As my wise mother often says, "While you're reading the words, the
child is reading the pictures." The processes and skills involved in
reading the pictures are mostly the same ones involved in reading the
text. Too often, though, adults feel that a wordless picture book
slights the importance of reading. Not so! Wordless books allow practice
in those skills. A child can read the pictures to herself, or better yet, verbalize it to another person.
Listening to your child interpret the pictured story will give you a superb window into your own child's mind. Start out with Molly Bang's The Grey Lady and the Strawberry Snatcher, and go on through David Wiesner's work: Flotsam, Tuesday, Mr. Wuffles, etc. There are many others as well. Our newest favorite is The Farmer and the Clown, by Marla Frazee. ~ Carol
lonely farmer stands, gazing across his field as a circus train chugs
by. Suddenly an object falls from the back of the train and the farmer
runs to see what it is. To his surprise, it's a clown--a toddler, who
immediately gives the farmer a hug. Reluctantly, the farmer takes the
smiling clown's hand and heads home. After all, the circus train is long
gone. Thus begins The Farmer and the Clown, a charming wordless picture book from one of our favorite children's author and illustrator, Marla Frazee (think Everywhere Babies and All the World, as well as her illustrations for the Clementine series and Boss Baby).
As the clown and farmer get to know one another, there is a big smile on the clown's face; he and the farmer talk and eat dinner. However, when it's time to wash up before bed, the farmer sees the smile was only the clown's make up, and there's a very sad toddler standing before him. Something must be done to turn the tide!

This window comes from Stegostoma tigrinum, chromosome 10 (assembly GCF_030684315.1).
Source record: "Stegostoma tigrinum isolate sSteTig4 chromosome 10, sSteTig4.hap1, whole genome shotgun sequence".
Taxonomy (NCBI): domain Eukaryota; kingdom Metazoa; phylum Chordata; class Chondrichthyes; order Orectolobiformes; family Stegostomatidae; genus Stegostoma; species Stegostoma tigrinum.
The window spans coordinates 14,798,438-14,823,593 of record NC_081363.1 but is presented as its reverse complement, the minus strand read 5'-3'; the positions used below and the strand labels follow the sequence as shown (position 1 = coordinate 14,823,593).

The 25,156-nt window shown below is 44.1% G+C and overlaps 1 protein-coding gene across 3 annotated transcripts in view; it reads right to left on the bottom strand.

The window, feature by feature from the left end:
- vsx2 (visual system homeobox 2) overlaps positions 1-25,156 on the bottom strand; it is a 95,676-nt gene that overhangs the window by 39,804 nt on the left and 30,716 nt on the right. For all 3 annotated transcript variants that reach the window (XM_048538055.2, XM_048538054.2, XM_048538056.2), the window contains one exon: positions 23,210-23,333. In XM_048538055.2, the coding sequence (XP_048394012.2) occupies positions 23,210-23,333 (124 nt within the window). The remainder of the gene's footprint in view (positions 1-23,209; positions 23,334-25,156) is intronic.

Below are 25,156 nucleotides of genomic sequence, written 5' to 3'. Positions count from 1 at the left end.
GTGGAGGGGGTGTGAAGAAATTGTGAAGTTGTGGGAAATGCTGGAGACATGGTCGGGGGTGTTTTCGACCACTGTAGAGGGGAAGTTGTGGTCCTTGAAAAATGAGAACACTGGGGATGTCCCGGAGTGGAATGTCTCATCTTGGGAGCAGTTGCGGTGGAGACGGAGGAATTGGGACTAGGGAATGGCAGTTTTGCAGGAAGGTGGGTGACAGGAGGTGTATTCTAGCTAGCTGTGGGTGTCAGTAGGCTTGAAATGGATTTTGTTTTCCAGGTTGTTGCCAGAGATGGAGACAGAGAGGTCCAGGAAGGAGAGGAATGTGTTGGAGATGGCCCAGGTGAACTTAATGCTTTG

The farmer reverses roles and becomes the clown. It works! Soon the little clown has a real smile and is sharing chores and daily life on the farm. And for his part, the farmer also has a smile, as well as a companion. Then one day, in the distance, they hear the circus train's whistle . . .
Wordless books provide endless opportunities for adults and children to explore a story and illustrations. They offer a chance for a child to create his/her own story, and for the adult to embellish the material with abandon. The story behind The Farmer and the Clown is easily interpreted through Frazee's fanciful drawings, and its universal themes will be readily apparent to children and parents alike. ~ Mary Fran